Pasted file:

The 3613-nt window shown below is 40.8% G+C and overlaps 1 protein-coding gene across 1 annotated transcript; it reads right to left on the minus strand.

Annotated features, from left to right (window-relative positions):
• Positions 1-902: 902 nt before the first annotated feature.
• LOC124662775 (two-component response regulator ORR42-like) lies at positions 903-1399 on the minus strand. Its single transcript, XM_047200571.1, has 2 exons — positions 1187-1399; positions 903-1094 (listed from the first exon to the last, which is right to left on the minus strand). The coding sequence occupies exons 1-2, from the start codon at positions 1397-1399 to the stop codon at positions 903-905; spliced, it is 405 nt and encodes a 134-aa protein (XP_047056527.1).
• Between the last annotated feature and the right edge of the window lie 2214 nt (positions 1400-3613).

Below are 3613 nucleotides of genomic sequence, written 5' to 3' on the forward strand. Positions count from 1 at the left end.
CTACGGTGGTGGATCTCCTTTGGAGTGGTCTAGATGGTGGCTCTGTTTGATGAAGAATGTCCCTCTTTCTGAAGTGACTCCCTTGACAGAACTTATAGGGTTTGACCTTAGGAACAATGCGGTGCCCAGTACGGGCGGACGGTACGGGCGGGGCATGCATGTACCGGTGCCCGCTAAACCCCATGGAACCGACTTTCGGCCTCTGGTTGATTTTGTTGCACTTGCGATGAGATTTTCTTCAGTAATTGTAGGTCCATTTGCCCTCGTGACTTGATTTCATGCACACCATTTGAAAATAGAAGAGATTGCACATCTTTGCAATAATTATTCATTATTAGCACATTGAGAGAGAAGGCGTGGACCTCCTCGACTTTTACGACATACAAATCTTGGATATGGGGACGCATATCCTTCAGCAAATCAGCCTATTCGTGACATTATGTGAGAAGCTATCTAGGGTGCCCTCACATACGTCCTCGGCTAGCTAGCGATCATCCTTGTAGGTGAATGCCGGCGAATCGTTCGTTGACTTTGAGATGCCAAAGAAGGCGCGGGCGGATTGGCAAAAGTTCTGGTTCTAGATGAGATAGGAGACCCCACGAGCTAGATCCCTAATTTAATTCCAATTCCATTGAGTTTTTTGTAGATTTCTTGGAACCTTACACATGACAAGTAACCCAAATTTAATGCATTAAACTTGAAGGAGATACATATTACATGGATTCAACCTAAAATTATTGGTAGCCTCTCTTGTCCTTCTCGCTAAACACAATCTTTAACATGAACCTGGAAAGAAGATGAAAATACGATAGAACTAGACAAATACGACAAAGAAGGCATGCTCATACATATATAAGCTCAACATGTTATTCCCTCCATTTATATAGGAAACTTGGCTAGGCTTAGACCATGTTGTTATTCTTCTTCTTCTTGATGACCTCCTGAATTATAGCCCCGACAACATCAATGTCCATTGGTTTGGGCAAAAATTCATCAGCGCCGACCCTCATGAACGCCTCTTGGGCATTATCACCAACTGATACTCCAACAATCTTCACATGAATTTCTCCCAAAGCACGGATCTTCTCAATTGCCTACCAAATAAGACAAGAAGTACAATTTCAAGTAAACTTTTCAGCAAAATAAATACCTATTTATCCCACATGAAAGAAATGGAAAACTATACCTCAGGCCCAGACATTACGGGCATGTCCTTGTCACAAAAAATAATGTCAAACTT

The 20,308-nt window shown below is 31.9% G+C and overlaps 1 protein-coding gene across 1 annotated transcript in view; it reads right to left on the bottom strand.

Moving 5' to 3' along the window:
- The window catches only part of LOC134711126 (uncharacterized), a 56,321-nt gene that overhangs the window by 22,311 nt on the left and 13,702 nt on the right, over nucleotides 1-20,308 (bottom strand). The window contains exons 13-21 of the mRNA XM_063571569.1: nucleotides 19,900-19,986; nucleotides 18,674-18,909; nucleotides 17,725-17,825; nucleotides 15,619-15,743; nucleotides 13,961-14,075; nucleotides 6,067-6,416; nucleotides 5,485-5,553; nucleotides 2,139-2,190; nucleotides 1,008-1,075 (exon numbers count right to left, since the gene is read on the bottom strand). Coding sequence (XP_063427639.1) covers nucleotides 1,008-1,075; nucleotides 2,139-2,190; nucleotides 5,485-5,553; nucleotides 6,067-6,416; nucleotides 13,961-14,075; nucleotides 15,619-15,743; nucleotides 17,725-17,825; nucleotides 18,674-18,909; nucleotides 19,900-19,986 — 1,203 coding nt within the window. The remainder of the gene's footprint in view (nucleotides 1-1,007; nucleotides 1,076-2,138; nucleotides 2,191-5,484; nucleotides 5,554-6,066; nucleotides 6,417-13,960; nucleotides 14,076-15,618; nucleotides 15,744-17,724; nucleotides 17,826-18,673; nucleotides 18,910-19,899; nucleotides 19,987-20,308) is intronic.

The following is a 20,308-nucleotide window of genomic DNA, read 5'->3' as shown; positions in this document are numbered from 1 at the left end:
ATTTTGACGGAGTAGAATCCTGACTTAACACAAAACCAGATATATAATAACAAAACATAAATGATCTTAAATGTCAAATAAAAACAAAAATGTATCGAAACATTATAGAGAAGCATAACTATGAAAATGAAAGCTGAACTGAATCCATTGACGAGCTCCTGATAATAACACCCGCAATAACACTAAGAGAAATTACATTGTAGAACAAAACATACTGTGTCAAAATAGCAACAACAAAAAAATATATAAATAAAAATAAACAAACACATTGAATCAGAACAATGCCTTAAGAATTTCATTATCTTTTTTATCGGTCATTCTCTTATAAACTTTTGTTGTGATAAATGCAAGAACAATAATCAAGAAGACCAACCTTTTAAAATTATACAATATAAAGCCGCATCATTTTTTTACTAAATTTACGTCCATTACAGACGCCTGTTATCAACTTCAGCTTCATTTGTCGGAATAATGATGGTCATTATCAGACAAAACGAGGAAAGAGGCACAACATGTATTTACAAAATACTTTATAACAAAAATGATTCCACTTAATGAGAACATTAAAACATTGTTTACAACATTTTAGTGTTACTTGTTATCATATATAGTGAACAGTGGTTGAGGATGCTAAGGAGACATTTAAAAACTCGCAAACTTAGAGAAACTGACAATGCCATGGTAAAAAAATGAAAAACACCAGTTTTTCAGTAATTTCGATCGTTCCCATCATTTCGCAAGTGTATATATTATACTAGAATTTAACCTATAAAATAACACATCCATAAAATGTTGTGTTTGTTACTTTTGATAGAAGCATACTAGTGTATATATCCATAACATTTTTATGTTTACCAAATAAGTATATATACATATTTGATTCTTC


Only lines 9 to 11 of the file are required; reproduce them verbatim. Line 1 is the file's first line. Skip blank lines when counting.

Moving 5' to 3' along the window:
- The window catches only part of LOC134711126 (uncharacterized), a 56,321-nt gene that overhangs the window by 22,311 nt on the left and 13,702 nt on the right, over nucleotides 1-20,308 (bottom strand). The window contains exons 13-21 of the mRNA XM_063571569.1: nucleotides 19,900-19,986; nucleotides 18,674-18,909; nucleotides 17,725-17,825; nucleotides 15,619-15,743; nucleotides 13,961-14,075; nucleotides 6,067-6,416; nucleotides 5,485-5,553; nucleotides 2,139-2,190; nucleotides 1,008-1,075 (exon numbers count right to left, since the gene is read on the bottom strand). Coding sequence (XP_063427639.1) covers nucleotides 1,008-1,075; nucleotides 2,139-2,190; nucleotides 5,485-5,553; nucleotides 6,067-6,416; nucleotides 13,961-14,075; nucleotides 15,619-15,743; nucleotides 17,725-17,825; nucleotides 18,674-18,909; nucleotides 19,900-19,986 — 1,203 coding nt within the window. The remainder of the gene's footprint in view (nucleotides 1-1,007; nucleotides 1,076-2,138; nucleotides 2,191-5,484; nucleotides 5,554-6,066; nucleotides 6,417-13,960; nucleotides 14,076-15,618; nucleotides 15,744-17,724; nucleotides 17,826-18,673; nucleotides 18,910-19,899; nucleotides 19,987-20,308) is intronic.

The following is a 20,308-nucleotide window of genomic DNA, read 5'->3' as shown; positions in this document are numbered from 1 at the left end: